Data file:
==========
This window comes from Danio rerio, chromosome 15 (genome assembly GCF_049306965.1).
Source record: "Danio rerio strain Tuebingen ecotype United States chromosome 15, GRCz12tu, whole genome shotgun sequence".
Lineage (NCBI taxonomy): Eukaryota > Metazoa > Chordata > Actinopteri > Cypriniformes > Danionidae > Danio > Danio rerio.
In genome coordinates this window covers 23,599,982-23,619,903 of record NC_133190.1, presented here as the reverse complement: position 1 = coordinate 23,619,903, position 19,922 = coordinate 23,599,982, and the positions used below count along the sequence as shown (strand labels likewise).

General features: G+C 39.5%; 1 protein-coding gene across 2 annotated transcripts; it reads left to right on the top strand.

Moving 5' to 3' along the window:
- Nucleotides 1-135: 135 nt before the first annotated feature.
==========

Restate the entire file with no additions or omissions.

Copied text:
This window comes from Danio rerio, chromosome 15 (genome assembly GCF_049306965.1).
Source record: "Danio rerio strain Tuebingen ecotype United States chromosome 15, GRCz12tu, whole genome shotgun sequence".
Lineage (NCBI taxonomy): Eukaryota > Metazoa > Chordata > Actinopteri > Cypriniformes > Danionidae > Danio > Danio rerio.
In genome coordinates this window covers 23,599,982-23,619,903 of record NC_133190.1, presented here as the reverse complement: position 1 = coordinate 23,619,903, position 19,922 = coordinate 23,599,982, and the positions used below count along the sequence as shown (strand labels likewise).

General features: G+C 39.5%; 1 protein-coding gene across 2 annotated transcripts; it reads left to right on the top strand.

Moving 5' to 3' along the window:
- Nucleotides 1-135: 135 nt before the first annotated feature.